Personal finance

Overdraft fees are at all-time highs amid the pandemic.
Ivan-balvan | iStock | Getty Images

Banking customers just caught a break.

Ally Bank announced Wednesday it is eliminating overdraft fees on all accounts.

“Nationwide, more than 80% of overdraft fees are paid by consumers living paycheck to paycheck or with consistently low balances — precisely the people who need help stabilizing their finances,” Ally Financial CEO Jeffrey Brown said in a statement.

“Eliminating these fees helps keep people from falling further behind and feeling penalized as they catch up.”

More from Personal Finance:
Budget basics for a new post-pandemic normal
Make these moves before you start post-pandemic spending
Prices are going up — here’s what inflation means to you

Overdraft fees are considered one of the most expensive and common checking account fines, since you can get dinged several times in a single day if you spend more money than you have in your account.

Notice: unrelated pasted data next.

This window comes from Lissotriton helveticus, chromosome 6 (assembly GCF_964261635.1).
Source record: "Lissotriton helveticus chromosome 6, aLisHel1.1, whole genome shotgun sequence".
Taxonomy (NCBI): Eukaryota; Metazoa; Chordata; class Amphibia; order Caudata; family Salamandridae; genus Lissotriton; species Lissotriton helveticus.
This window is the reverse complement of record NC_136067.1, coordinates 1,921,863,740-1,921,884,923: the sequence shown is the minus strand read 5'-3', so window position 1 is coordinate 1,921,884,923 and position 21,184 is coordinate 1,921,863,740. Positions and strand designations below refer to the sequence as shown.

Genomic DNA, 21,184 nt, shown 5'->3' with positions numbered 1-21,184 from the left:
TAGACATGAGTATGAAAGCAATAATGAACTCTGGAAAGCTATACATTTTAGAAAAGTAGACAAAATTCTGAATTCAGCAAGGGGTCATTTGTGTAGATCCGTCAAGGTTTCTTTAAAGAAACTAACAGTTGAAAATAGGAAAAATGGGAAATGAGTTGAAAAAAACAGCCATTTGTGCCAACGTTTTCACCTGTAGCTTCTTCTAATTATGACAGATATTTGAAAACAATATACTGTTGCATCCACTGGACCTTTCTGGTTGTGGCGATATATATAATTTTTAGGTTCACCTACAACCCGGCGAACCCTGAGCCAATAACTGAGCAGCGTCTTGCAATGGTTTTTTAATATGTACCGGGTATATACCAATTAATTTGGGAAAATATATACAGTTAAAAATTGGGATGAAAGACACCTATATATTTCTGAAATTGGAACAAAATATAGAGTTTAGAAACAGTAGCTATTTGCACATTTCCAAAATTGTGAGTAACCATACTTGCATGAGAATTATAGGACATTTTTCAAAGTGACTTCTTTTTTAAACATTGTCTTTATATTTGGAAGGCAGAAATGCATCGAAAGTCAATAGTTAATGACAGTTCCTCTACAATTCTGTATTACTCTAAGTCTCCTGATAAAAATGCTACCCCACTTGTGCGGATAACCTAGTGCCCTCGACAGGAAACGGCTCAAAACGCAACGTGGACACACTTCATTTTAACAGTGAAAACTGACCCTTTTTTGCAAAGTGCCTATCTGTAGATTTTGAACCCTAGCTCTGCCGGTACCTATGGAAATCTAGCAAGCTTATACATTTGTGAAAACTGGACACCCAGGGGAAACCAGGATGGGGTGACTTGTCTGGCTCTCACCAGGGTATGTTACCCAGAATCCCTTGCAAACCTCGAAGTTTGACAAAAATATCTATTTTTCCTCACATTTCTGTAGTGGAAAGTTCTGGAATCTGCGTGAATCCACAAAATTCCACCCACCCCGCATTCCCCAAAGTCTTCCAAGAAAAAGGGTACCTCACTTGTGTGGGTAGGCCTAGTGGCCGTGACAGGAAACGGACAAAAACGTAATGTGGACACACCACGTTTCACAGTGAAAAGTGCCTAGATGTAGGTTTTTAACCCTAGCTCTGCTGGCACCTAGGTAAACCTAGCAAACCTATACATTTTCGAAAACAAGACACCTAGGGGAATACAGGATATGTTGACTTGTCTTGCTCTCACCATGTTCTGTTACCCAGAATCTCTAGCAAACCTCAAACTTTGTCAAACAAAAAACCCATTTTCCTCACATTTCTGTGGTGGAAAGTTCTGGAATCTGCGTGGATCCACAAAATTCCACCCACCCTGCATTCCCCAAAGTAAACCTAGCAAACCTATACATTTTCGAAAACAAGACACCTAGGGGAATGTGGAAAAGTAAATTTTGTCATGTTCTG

The Consumer Financial Protection Bureau found that 5% of checking account holders overdraft more than 20 times per year.

Further, the vast majority of the banking customers that pay overdraft fees are also considered “financially vulnerable” and disproportionately belong to minority groups, according to a separate FinHealth Spend report.

During the coronavirus crisis, federal regulators encouraged banking institutions to waive these fees to provide some relief to consumers experiencing severe financial strain, and many banks did offer such hardship accommodations, although only temporarily.  

Still, the average penalty hit a record high of $33.47 in 2020 and, altogether, Americans shelled out more than $12 billion in fees for bounced checks and overdrafts last year, FinHealth found.

Ally Bank also waived overdraft fees during Covid but then decided to permanently eliminate them across all accounts.

Subscribe to CNBC on YouTube.

Articles You May Like

Canada Goose jumps 16% after the company reports growth surge in China
‘Quiet wealth’ takes on new meaning with super-private deals for mansions, art and classic cars
The NBA is picking its next TV partners — and a deal hinges on Warner Bros. Discovery’s next move
Fed Governor Waller wants ‘several months’ of good inflation data before lowering rates
Auto incentives are back — but high interest rates weaken deals for buyers